0.007135

0.014279

2

0.000870

0.001537

0.002367

0.004708

3

0.000471

0.000831

0.001283

0.002548

4

0.000315

0.000556

0.000860

0.001705

5

0.000247

0.000435

0.000674

0.001335

6

0.000233

0.000410

0.000634

0.001257

7

0.000154

0.000272

0.000420

0.000833

[9]Figure 5 shows nomograms that provide the magnitude and phase information of reflection coefficient c_{0} as used in [Hirano et al., 1998] for an infinitely thick half space at 3GHz. The nomograms for open-ended coaxial line (a = 0.815mm, b = 2.655mm) and for the flared coaxial line are depicted in Figures 5a and 5b, respectively. A larger sensitivity ∂c_{0}/∂_{r} is obtained in Figure 5b, indicating that the flared coaxial line is less sensitive to an error in estimating from the measured c_{0}.

[10]Figure 6 illustrates the nomograms for a dielectric slab backed by air and by a metal plate, respectively. Using the measured data in Figures 3 and 4, we estimate the permittivity of a teflon slab from the nomogram in Figure 6. The estimated permittivities are shown in Table 2, indicating that error in _{r} is less than 10% at 3 GHz with the true value (_{r} = 2.08 + i2.08 × 10^{−3}). This error reflects the difference of |c_{0}| between the calculated and measured reflection coefficients at 3 GHz in Figures 3 and 4.

Table 2. Permittivity From Nomogram With Measured Data at 3GHz

Permittivity (Inverse Solution)

Real Part (Error, %)

Imaginary Part

Air half space

1.1 (10)

0.02

Teflon slab backed by air

2.01 (3.4)

0.004

Teflon slab backed by a metal plate

1.88 (9.6)

0.07

[11] It is possible to improve the bandwidth characteristics of permittivity estimation with an impedance matching technique. The impedance matching is realized by varying the radius of an inner conductor of the flared coaxial line. The characteristic impedance of the conical waveguide is given by [Marcuvitz, 1951]:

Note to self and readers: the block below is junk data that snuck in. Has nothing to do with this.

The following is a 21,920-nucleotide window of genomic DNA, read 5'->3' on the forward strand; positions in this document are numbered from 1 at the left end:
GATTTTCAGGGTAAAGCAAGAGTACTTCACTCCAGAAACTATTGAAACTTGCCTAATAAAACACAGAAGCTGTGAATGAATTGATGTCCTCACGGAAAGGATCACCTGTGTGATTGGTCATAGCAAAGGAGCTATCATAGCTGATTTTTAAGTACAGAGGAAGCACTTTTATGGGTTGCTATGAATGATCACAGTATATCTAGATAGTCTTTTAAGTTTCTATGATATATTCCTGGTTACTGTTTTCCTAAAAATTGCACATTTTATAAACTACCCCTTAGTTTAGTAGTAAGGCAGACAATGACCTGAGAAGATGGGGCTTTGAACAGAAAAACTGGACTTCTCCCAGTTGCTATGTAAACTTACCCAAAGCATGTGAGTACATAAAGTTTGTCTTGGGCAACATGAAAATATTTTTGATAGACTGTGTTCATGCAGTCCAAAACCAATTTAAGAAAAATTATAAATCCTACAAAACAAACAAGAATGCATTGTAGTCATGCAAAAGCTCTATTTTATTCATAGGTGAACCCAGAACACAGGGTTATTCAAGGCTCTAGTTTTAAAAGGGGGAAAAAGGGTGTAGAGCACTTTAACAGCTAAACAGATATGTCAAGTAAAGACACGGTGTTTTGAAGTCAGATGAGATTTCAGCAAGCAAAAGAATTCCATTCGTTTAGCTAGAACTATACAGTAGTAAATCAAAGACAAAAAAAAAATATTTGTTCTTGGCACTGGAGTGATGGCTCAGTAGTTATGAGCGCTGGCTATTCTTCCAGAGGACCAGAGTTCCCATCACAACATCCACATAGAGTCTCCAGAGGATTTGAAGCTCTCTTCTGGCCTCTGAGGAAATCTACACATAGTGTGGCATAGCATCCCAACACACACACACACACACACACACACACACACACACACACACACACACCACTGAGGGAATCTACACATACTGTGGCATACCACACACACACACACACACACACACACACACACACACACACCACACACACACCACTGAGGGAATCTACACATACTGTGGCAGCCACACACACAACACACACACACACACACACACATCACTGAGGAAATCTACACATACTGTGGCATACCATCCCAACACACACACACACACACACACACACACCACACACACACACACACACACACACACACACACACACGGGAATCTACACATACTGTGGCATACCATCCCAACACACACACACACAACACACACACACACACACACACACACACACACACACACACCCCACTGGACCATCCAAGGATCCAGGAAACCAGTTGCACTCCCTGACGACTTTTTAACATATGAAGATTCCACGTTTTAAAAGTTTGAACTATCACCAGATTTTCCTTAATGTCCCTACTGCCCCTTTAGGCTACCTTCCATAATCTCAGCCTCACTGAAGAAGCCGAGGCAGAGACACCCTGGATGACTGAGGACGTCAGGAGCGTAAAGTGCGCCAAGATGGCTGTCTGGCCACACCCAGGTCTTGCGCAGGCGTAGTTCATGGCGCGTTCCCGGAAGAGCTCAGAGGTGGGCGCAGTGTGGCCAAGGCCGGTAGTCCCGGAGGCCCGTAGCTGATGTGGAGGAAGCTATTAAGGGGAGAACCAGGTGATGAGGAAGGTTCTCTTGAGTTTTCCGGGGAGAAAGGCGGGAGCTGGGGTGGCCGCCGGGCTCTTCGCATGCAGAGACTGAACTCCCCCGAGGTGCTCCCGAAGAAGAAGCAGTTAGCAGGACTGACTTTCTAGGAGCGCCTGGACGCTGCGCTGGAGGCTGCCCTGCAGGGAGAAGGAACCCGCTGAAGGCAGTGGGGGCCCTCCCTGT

where _{r} is permittivity of material that fills the interior of a conical waveguide and the angles, θ_{i} and θ_{o} are shown in Figure 1. Using other parameters (a = 0.815mm, b = 2.655mm, R_{o} = 30mm, H = 20mm), we obtain the parameter for impedance matching, θ_{i} = 25° or R_{i} = 9.3mm.

[12] In Figure 7, we show the behavior of when the flared coaxial line is impedance-matched (R_{i} = 9.3mm) and when it is unmatched (R_{i} = 0.815mm). The true reflection coefficient can be calculated with the true permittivity (_{true}). The measured reflection coefficient is assumed to vary within ±5% in magnitude and ±10° in phase relative to the true reflection coefficient. The measured permittivity (_{measured}) can be estimated from the nomograms using the measured reflection coefficient. The dimension of an unmatched flared coaxial line is designed to maximize ∂c_{0}/∂_{r} at 3 GHz, resulting in minimum (Δ/) at 3 GHz in the unmatched case. It is, however, seen that a use of the impedance matching reduces the relative error in the estimated permittivity (Δ/) substantially over a 1∼6 GHz range. This means that a flared coaxial line with a varying radius of inner conductor provides a simple microwave sensor for accurately estimating the slab permittivity.

6. Conclusion

[13] A problem of a flared coaxial line radiating into a dielectric slab with a flange is solved using the Hankel transform and mode matching technique. Computations are performed to illustrate the reflection behavior. Measurements are performed over 45 MHz ∼ 6 GHz and are compared favorably with the theory. Nomograms are given to determine the permittivity of a slab material from the measured reflection coefficient. A sensitivity of the reflection coefficient to a change in permittivity increases when the impedance matching is used by varying the radius of an inner conductor of a flared coaxial line. A flared coaxial line provides a simple means to accurately estimate the dielectric slab permittivity.